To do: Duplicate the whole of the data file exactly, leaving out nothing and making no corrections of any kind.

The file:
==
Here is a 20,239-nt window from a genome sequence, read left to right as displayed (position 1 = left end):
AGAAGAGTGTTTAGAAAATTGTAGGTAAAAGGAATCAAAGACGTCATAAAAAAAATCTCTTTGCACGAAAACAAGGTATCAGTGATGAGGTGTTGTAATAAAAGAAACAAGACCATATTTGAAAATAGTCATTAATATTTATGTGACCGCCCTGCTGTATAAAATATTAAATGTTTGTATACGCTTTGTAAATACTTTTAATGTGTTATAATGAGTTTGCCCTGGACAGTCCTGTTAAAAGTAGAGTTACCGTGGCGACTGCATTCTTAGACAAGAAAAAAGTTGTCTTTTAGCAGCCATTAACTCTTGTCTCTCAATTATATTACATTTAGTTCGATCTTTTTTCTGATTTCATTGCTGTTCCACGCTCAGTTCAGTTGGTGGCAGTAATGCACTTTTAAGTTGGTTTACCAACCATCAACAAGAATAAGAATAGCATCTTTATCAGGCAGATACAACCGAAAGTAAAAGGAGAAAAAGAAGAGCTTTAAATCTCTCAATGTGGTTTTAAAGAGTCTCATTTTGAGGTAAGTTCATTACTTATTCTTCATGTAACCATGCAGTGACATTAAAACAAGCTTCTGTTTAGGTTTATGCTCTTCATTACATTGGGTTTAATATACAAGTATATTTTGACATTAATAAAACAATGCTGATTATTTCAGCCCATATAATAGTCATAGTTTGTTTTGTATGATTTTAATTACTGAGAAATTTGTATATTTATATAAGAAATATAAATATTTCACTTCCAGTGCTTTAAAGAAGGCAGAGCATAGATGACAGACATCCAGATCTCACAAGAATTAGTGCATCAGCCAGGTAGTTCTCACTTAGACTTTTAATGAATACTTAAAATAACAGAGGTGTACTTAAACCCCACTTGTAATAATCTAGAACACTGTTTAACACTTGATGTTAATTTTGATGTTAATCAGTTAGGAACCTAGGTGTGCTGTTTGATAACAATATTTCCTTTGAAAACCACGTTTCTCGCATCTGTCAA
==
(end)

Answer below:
Here is a 20,239-nt window from a genome sequence, read left to right as displayed (position 1 = left end):
AGAAGAGTGTTTAGAAAATTGTAGGTAAAAGGAATCAAAGACGTCATAAAAAAAATCTCTTTGCACGAAAACAAGGTATCAGTGATGAGGTGTTGTAATAAAAGAAACAAGACCATATTTGAAAATAGTCATTAATATTTATGTGACCGCCCTGCTGTATAAAATATTAAATGTTTGTATACGCTTTGTAAATACTTTTAATGTGTTATAATGAGTTTGCCCTGGACAGTCCTGTTAAAAGTAGAGTTACCGTGGCGACTGCATTCTTAGACAAGAAAAAAGTTGTCTTTTAGCAGCCATTAACTCTTGTCTCTCAATTATATTACATTTAGTTCGATCTTTTTTCTGATTTCATTGCTGTTCCACGCTCAGTTCAGTTGGTGGCAGTAATGCACTTTTAAGTTGGTTTACCAACCATCAACAAGAATAAGAATAGCATCTTTATCAGGCAGATACAACCGAAAGTAAAAGGAGAAAAAGAAGAGCTTTAAATCTCTCAATGTGGTTTTAAAGAGTCTCATTTTGAGGTAAGTTCATTACTTATTCTTCATGTAACCATGCAGTGACATTAAAACAAGCTTCTGTTTAGGTTTATGCTCTTCATTACATTGGGTTTAATATACAAGTATATTTTGACATTAATAAAACAATGCTGATTATTTCAGCCCATATAATAGTCATAGTTTGTTTTGTATGATTTTAATTACTGAGAAATTTGTATATTTATATAAGAAATATAAATATTTCACTTCCAGTGCTTTAAAGAAGGCAGAGCATAGATGACAGACATCCAGATCTCACAAGAATTAGTGCATCAGCCAGGTAGTTCTCACTTAGACTTTTAATGAATACTTAAAATAACAGAGGTGTACTTAAACCCCACTTGTAATAATCTAGAACACTGTTTAACACTTGATGTTAATTTTGATGTTAATCAGTTAGGAACCTAGGTGTGCTGTTTGATAACAATATTTCCTTTGAAAACCACGTTTCTCGCATCTGTCAA